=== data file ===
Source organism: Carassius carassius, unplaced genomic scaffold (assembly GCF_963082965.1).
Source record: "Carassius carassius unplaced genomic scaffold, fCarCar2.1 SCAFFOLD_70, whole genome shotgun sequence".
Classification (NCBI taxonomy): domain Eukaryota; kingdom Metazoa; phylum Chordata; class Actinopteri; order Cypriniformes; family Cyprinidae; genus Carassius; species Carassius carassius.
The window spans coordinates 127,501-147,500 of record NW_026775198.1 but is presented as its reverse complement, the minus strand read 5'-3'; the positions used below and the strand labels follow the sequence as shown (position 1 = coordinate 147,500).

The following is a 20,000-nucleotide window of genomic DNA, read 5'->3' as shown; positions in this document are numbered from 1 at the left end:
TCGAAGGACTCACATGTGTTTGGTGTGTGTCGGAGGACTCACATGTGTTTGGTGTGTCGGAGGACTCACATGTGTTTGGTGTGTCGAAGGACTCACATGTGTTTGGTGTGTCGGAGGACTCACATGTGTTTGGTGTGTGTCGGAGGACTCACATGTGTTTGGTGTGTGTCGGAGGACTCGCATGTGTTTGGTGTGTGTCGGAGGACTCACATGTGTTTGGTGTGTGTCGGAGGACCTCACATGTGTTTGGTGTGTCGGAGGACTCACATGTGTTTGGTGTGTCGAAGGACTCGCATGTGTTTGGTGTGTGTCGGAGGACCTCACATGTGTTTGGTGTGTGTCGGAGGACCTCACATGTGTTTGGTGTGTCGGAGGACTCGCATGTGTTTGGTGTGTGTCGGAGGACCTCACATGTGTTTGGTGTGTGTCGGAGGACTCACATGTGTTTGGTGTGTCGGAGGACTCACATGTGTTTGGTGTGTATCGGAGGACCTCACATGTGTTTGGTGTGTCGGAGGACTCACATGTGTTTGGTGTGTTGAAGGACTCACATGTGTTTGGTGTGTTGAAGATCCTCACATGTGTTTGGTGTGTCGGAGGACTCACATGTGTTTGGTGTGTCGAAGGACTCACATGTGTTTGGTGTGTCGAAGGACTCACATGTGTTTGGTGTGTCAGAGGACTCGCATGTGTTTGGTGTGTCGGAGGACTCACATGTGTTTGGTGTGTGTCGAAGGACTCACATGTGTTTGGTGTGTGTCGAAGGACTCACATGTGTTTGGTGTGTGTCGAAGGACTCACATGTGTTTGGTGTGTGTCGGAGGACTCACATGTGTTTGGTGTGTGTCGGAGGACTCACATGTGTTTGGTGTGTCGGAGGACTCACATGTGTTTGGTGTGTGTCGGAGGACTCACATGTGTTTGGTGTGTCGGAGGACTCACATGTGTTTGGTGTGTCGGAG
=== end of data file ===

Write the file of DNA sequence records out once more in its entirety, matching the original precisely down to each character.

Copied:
Source organism: Carassius carassius, unplaced genomic scaffold (assembly GCF_963082965.1).
Source record: "Carassius carassius unplaced genomic scaffold, fCarCar2.1 SCAFFOLD_70, whole genome shotgun sequence".
Classification (NCBI taxonomy): domain Eukaryota; kingdom Metazoa; phylum Chordata; class Actinopteri; order Cypriniformes; family Cyprinidae; genus Carassius; species Carassius carassius.
The window spans coordinates 127,501-147,500 of record NW_026775198.1 but is presented as its reverse complement, the minus strand read 5'-3'; the positions used below and the strand labels follow the sequence as shown (position 1 = coordinate 147,500).

The following is a 20,000-nucleotide window of genomic DNA, read 5'->3' as shown; positions in this document are numbered from 1 at the left end:
TCGAAGGACTCACATGTGTTTGGTGTGTGTCGGAGGACTCACATGTGTTTGGTGTGTCGGAGGACTCACATGTGTTTGGTGTGTCGAAGGACTCACATGTGTTTGGTGTGTCGGAGGACTCACATGTGTTTGGTGTGTGTCGGAGGACTCACATGTGTTTGGTGTGTGTCGGAGGACTCGCATGTGTTTGGTGTGTGTCGGAGGACTCACATGTGTTTGGTGTGTGTCGGAGGACCTCACATGTGTTTGGTGTGTCGGAGGACTCACATGTGTTTGGTGTGTCGAAGGACTCGCATGTGTTTGGTGTGTGTCGGAGGACCTCACATGTGTTTGGTGTGTGTCGGAGGACCTCACATGTGTTTGGTGTGTCGGAGGACTCGCATGTGTTTGGTGTGTGTCGGAGGACCTCACATGTGTTTGGTGTGTGTCGGAGGACTCACATGTGTTTGGTGTGTCGGAGGACTCACATGTGTTTGGTGTGTATCGGAGGACCTCACATGTGTTTGGTGTGTCGGAGGACTCACATGTGTTTGGTGTGTTGAAGGACTCACATGTGTTTGGTGTGTTGAAGATCCTCACATGTGTTTGGTGTGTCGGAGGACTCACATGTGTTTGGTGTGTCGAAGGACTCACATGTGTTTGGTGTGTCGAAGGACTCACATGTGTTTGGTGTGTCAGAGGACTCGCATGTGTTTGGTGTGTCGGAGGACTCACATGTGTTTGGTGTGTGTCGAAGGACTCACATGTGTTTGGTGTGTGTCGAAGGACTCACATGTGTTTGGTGTGTGTCGAAGGACTCACATGTGTTTGGTGTGTGTCGGAGGACTCACATGTGTTTGGTGTGTGTCGGAGGACTCACATGTGTTTGGTGTGTCGGAGGACTCACATGTGTTTGGTGTGTGTCGGAGGACTCACATGTGTTTGGTGTGTCGGAGGACTCACATGTGTTTGGTGTGTCGGAG